12 December 2014
Christmas is upon us and we have yet to feature a Christmas cookbook, so allow us to rectify that oversight. Many years ago, we featured the Rebecca Rather's first cookbook, The Pastry Queen. She returned in 2007 with The Pastry Queen Christmas.
Rather owns the Rather Sweet Bakery and Cafe in the land of Texas. Like much of Texas, everything is big. Her first cookbook, features on its cover, meringue tarts with meringue that towers over the actual tart. Because frankly, meringue should run about three or four times as high as the pie it is sitting on.
The book does try to skews toward Christmas, with recipes including peppermint, cranberries, pumpkin, spiced claret and the like, it is really a fine cold weather cookbook. Yes, Texas stays pretty warm, but go with us on this. It also leans toward the spirit of place, featuring such Tex/Mex faves as Frito pie, quesadillas, sopaipillas, and cowboy coffee. Combining two traditions offers up some fun ideas for holiday entertaining.
Every holiday season has its signature cake. That cake that gets baked only once a year. that cake that disappears in one sitting. That cake you crave all year long. For Rather it is a coconut cake. It is a long and somewhat involved recipe, but one that have heads turning. Like most of these cakes, Rather's comes from a recipe by her Great-Aunt Molly. Various cousins have changed the recipe a bit, but this is the one Rather is sticking with.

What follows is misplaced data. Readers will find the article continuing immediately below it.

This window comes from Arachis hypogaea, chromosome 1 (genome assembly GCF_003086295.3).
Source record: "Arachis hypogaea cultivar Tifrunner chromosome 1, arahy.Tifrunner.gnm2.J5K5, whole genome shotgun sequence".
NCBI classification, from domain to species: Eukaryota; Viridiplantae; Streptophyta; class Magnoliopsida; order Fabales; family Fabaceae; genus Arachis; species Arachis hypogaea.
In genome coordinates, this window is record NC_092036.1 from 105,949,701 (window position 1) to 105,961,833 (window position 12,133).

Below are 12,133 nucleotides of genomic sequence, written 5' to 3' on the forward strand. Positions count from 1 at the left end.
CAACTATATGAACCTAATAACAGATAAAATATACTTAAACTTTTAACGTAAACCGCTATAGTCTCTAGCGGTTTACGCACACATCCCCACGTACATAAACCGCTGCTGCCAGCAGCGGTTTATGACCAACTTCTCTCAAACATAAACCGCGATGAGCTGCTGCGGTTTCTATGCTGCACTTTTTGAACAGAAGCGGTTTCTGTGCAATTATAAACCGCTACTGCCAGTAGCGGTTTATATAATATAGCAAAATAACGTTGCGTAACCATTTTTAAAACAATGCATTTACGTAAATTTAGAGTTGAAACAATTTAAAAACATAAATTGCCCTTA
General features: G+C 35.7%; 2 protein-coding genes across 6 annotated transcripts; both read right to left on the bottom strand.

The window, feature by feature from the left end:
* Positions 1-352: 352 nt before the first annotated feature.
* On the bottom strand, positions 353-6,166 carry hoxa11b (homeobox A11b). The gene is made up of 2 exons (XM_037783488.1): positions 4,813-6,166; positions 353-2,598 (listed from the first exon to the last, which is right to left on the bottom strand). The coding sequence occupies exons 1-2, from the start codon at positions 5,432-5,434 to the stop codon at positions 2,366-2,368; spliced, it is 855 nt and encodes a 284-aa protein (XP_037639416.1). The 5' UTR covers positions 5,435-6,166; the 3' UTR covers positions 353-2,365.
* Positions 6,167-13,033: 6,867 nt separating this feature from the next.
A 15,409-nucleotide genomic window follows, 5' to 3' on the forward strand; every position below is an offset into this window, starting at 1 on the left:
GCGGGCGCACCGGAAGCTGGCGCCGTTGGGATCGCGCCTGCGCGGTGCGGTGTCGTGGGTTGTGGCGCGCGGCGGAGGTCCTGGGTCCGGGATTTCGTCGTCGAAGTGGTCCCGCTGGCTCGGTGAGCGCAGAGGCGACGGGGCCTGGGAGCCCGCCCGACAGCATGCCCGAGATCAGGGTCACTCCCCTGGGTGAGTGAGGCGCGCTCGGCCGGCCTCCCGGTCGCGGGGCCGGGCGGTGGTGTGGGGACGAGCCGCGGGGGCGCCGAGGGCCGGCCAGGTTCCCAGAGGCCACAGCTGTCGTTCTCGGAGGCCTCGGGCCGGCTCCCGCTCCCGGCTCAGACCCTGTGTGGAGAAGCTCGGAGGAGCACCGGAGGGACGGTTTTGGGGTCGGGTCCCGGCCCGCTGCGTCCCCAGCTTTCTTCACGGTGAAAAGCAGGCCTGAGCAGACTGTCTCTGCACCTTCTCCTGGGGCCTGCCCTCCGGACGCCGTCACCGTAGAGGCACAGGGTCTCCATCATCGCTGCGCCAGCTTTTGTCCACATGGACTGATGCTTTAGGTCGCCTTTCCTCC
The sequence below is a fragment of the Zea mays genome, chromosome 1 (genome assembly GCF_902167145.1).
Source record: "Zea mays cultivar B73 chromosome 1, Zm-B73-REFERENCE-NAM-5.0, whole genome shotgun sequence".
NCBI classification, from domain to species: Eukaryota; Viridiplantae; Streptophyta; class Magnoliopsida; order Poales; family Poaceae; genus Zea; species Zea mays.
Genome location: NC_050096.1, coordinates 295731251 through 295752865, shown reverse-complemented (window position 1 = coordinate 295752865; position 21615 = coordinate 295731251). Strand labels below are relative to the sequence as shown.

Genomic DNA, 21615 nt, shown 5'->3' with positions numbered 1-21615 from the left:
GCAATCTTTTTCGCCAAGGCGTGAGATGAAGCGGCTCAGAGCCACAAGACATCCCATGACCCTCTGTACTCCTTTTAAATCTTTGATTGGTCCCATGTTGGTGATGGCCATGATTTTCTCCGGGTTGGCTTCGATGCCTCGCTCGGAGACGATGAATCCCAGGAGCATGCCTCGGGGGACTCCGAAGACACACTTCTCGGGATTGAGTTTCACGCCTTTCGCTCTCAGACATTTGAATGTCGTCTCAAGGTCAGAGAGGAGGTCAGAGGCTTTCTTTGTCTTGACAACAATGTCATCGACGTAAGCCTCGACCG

Christmas Coconut Cake
1 cup (2 sticks) unsalted butter at room temperature
2 cups sugar
3 cups all-purpose flour
4 teaspoons baking powder
1/2 teaspoon kosher salt
1/4 cup whole milk
1/2 cup unsweetened coconut milk (available canned in the Asian section of most grocery stores, or see Tip)
1/4 cup coconut cream (Coco Lopez)
1 teaspoon vanilla extract
8 large egg whites at room temperature
Whipped Cream Filling
1 cup cold heavy whipping cream
2 tablespoons coconut cream (Coco Lopez)
1/2 cup grated fresh coconut (optional, see Tip)
2 large egg whites
1 1/2 cups sugar
1/3 cup cold water
1/4 teaspoon cream of tartar
1/4 teaspoon kosher salt
1/2 cup mini marshmallows
1 teaspoon vanilla extract
3 to 4 cups unsweetened flaked coconut for decorating
Place an oven rack in the bottom third of the oven and another in the top third of the oven. Preheat the oven to 350°F. Butter three 9-inch cake pans, then line each with a parchment paper round. Butter the paper and dust the pans with flour; knock out the excess.